What Might Have Been and What Actually Was

At the 1901 General Conference Session

By Gerry Chudleigh March 21, 2015

Much is said in a recent General Conference-­‐produced video drama, “What Might Have Been Can Be,” about how the GC session of 1901 was a failure and a huge disappointment. The reason for this failure, we are told, is that church leaders refused to humble themselves, put their differences aside and work together in unity. As a result, the Holy Spirit was not poured out on the church in 1901, and the return of Jesus was delayed.

In 2015, according to those telling this story, the church has an opportunity to do it over and to get it right this time. If church leaders from around the world put their different opinions aside this time and ask each other forgiveness for those differences, the Holy Spirit will be poured out and the Lord will return.

This paper will not address the theological issues that some have raised, but will look at the historical premise of the video, which is, at best, misleading.

Our first clue that something is wrong with the video’s narrative is found in the words of Ellen White herself. Here is what she said in November 1901 about what happened at the 1901 GC session, where many initially expected the denomination to split or dissolve:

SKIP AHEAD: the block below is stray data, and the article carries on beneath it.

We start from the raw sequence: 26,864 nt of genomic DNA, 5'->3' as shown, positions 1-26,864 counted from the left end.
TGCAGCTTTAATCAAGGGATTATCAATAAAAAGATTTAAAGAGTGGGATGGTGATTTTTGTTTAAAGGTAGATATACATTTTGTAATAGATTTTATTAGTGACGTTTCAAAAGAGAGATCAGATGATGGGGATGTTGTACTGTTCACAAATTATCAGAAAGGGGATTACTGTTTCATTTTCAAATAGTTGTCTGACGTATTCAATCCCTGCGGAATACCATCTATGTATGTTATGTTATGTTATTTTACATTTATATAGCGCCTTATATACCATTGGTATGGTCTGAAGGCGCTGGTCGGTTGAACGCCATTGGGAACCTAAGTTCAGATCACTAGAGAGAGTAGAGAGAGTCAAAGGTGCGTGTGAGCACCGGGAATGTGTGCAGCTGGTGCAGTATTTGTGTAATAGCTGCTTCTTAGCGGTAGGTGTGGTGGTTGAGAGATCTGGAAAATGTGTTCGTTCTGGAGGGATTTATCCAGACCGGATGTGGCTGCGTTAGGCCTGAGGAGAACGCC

During the General Conference the Lord wrought mightily for His people. Every time I think of that meeting, a sweet solemnity comes over me, and sends a glow of gratitude to my soul. We have seen the stately steppings of the Lord our Redeemer. We praise His holy name, for He has brought deliverance to His people” (Review and Herald, “Bring an Offering to the Lord,Nov. 26, 1901, p. 1 [761]).

Yet, in January, 1903, as she looked back on the same meeting, she said:

The result of the last General Conference has been the greatest, the most terrible sorrow of my life. No change was made. The spirit that should have been brought into the whole work as the result of that meeting, was not brought in because men did not receive the testimonies of the Spirit of God.” (EGW to J. Arthur, Jan. 14, 1903.

But in April 1901, as the meetings were drawing to a close, she wrote:

Who do you suppose has been among us since this Conference began? Who has kept away the objectionable features that generally appear in such a meeting? Who has walked up and down the aisles of this Tabernacle? The God of heaven and His angels. And they did not come here to tear you in pieces, but to give you right and peaceable minds…. (General Conference Bulletin, April 25, 1901, pp. 463, 464).